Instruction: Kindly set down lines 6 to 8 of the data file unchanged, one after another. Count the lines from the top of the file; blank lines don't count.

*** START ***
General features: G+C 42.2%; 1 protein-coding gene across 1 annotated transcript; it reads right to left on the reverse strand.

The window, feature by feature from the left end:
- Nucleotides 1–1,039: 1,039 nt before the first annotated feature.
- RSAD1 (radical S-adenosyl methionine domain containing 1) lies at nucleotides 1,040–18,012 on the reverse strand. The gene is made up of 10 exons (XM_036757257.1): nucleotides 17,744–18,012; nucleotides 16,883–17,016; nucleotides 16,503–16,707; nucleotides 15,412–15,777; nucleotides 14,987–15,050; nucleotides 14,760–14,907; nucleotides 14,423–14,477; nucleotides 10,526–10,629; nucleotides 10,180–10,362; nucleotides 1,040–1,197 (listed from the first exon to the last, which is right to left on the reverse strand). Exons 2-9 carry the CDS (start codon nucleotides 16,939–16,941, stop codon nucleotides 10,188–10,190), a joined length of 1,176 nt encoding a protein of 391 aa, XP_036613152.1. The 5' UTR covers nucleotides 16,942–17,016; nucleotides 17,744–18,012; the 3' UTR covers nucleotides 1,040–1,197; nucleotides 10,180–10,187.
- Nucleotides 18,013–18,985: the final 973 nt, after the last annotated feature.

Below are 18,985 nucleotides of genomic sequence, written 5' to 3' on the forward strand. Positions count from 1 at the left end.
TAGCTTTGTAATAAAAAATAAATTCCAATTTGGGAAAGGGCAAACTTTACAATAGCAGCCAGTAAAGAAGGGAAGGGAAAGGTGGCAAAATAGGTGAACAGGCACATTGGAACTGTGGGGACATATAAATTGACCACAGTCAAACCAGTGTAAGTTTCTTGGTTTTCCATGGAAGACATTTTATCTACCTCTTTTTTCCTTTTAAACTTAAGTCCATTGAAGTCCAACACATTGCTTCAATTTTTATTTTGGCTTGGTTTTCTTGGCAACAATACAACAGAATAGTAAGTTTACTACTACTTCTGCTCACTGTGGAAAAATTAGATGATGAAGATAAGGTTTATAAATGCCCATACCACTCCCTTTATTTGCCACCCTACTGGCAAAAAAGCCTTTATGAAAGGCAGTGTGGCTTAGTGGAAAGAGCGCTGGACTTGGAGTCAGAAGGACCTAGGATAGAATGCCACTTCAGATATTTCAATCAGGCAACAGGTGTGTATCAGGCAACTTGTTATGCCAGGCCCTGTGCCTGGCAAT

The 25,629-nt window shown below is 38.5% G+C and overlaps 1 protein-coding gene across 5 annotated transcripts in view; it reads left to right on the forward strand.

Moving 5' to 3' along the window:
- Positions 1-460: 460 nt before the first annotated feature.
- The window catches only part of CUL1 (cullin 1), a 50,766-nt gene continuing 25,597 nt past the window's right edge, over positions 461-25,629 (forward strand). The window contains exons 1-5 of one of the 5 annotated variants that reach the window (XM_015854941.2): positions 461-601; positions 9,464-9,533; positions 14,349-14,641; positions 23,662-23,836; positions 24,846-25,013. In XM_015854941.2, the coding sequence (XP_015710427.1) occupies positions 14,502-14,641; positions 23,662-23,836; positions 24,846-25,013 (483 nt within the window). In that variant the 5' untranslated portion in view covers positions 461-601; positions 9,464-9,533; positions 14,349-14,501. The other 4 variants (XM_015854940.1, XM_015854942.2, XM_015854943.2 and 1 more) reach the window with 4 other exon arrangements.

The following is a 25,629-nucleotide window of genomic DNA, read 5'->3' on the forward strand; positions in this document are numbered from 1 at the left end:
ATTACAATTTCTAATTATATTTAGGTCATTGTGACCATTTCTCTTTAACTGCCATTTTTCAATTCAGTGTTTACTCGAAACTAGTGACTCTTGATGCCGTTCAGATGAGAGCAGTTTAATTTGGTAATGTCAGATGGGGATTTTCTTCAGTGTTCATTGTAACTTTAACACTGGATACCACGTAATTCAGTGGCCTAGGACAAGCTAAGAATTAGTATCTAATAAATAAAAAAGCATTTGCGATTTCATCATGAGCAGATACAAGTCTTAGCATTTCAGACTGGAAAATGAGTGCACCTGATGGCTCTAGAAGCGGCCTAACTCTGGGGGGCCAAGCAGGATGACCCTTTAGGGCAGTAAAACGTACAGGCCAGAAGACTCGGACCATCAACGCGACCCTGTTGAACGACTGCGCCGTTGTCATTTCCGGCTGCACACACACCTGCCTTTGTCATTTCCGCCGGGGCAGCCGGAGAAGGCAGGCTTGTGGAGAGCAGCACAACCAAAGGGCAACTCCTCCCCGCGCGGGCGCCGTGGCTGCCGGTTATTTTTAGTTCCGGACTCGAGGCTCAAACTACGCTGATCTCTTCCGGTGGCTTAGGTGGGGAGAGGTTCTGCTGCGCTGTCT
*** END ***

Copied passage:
Below are 18,985 nucleotides of genomic sequence, written 5' to 3' on the forward strand. Positions count from 1 at the left end.
TAGCTTTGTAATAAAAAATAAATTCCAATTTGGGAAAGGGCAAACTTTACAATAGCAGCCAGTAAAGAAGGGAAGGGAAAGGTGGCAAAATAGGTGAACAGGCACATTGGAACTGTGGGGACATATAAATTGACCACAGTCAAACCAGTGTAAGTTTCTTGGTTTTCCATGGAAGACATTTTATCTACCTCTTTTTTCCTTTTAAACTTAAGTCCATTGAAGTCCAACACATTGCTTCAATTTTTATTTTGGCTTGGTTTTCTTGGCAACAATACAACAGAATAGTAAGTTTACTACTACTTCTGCTCACTGTGGAAAAATTAGATGATGAAGATAAGGTTTATAAATGCCCATACCACTCCCTTTATTTGCCACCCTACTGGCAAAAAAGCCTTTATGAAAGGCAGTGTGGCTTAGTGGAAAGAGCGCTGGACTTGGAGTCAGAAGGACCTAGGATAGAATGCCACTTCAGATATTTCAATCAGGCAACAGGTGTGTATCAGGCAACTTGTTATGCCAGGCCCTGTGCCTGGCAAT

The 25,629-nt window shown below is 38.5% G+C and overlaps 1 protein-coding gene across 5 annotated transcripts in view; it reads left to right on the forward strand.